Wood, among the most vocal on Twitter, has taken it upon himself to educate fans on why stealing signs the way the Astros did was such a big deal.

“When guys know what’s coming, it’s a whole different ballgame,” Wood said. “This is a game, but it’s also a lot of guys’ lives. It’s how they feed their families.”

Stripling pinpointed a goal — to ensure that the stigma of all this doesn’t die.

“One of the worst things that could happen is that we get through spring and it’s just forgotten about, or that you get pegged for the first two games and it’s just forgotten about,” Stripling said. “It needs to be reiterated.”

In that vein, several Dodgers will attempt to strike a difficult balance — of making sure the extent of the Astros’ crimes is not forgotten, but also ensuring that it isn’t a constant source of internal consternation throughout their pursuit of an elusive World Series championship. They’ll all navigate it differently.

On Friday, the Dodgers seemed consistent with one thought — that the Astros’ apology was not good enough.

Stripling thought it was “as bad as it can be.” Turner, like many others, didn’t go out of his way to watch it, but did catch Crane’s statement, which he later walked back, and said: “It’s mind-boggling to me that you had that much time to prepare for this and you had to retract the first thing you said in the statement.”

“That’s just wild,” Bellinger said when asked of Crane saying the Astros’ sign stealing “didn’t impact the game.” “I don’t know if he meant to say that or not, but that’s obviously not true.”

“To be honest, I don’t know what to think anymore,” Kershaw added. “Some of those guys seemed remorseful. Some of those guys said the right things, gave a good apology, and that’s great. We’ll move on with that. And then you get the owner up there saying some dumb stuff, and it’s like, ‘What’s going on? How can you be that ignorant to the situation?”

In the midst of his comments, Bellinger brought up how he just met Betts and Price and how excited that made him about what awaits. Turner struck a similar tone, acknowledging that the pain of the 2017 World Series would never vanquish while also expressing the importance of moving on from it.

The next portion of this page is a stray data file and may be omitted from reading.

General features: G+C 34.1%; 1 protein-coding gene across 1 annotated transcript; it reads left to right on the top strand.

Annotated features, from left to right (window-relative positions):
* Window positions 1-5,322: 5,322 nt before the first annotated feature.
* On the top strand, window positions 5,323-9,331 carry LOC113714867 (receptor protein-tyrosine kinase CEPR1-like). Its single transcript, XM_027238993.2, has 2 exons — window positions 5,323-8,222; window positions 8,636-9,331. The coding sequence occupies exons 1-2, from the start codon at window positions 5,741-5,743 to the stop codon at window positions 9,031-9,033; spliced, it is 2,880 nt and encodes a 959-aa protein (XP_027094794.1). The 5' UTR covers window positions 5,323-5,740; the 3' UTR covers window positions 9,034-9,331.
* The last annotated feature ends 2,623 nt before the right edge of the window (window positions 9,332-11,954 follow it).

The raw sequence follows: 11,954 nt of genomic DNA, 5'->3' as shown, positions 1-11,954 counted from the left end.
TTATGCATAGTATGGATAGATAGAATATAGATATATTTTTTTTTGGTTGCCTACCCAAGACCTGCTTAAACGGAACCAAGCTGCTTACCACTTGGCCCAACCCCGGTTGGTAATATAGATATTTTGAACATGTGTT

He hopes others will follow.

“Obviously when you start talking about the beginning of spring training, there’s more opportunities for players to voice their thoughts, and there’s media that wants answers, which is completely fair,” Roberts said. “But I do think that once we get going, it’s got to be in the past. I think that they’re aware of that.”

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Fans heckling Astros spring opener get signs confiscated

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WEST PALM BEACH, Fla. — Fans hoping to heckle the sign-stealing Houston Astros at their spring opener were met with quite the coincidence.

They got their signs taken.

In the Astros’ first spring training game since their sign-stealing scandal rocked baseball, some fans brought signs jeering Houston, and ballpark personnel confiscated them before the Grapefruit League opener against the World Series champion Washington Nationals on Saturday night.

In a Series rematch, the Nats got hearty cheers, while everyone in an Astros jersey — including the mascot, Orbit — was booed. Houston did not use any players implicated in MLB’s probe.

Two men in Nationals gear sitting behind the Astros dugout briefly held up crudely drawn signs just before first pitch. One read: “You see my hate?” in large block letters. And another said: “Houston” with an asterisk below it, suggesting the Astros’ 2017 World Series title should be permanently blemished because of the cheating.

The men didn’t get to show off their signs for long. A woman who worked for the ballpark quickly approached to take the signs. The men didn’t argue with the woman, but they did look confused as she walked away with the signs folded in her arms.

The Astros and Nationals share a spring training complex. Houston was designated the home team Saturday.

Matthew Silliman, who held one of the signs, said he didn’t know they were forbidden. He drove to the game from Tampa Bay and said he has been waiting to let the Astros know what he thinks of them.

“I’m a big Nats fan and it’s wrong,” he said. “They’re cheaters.”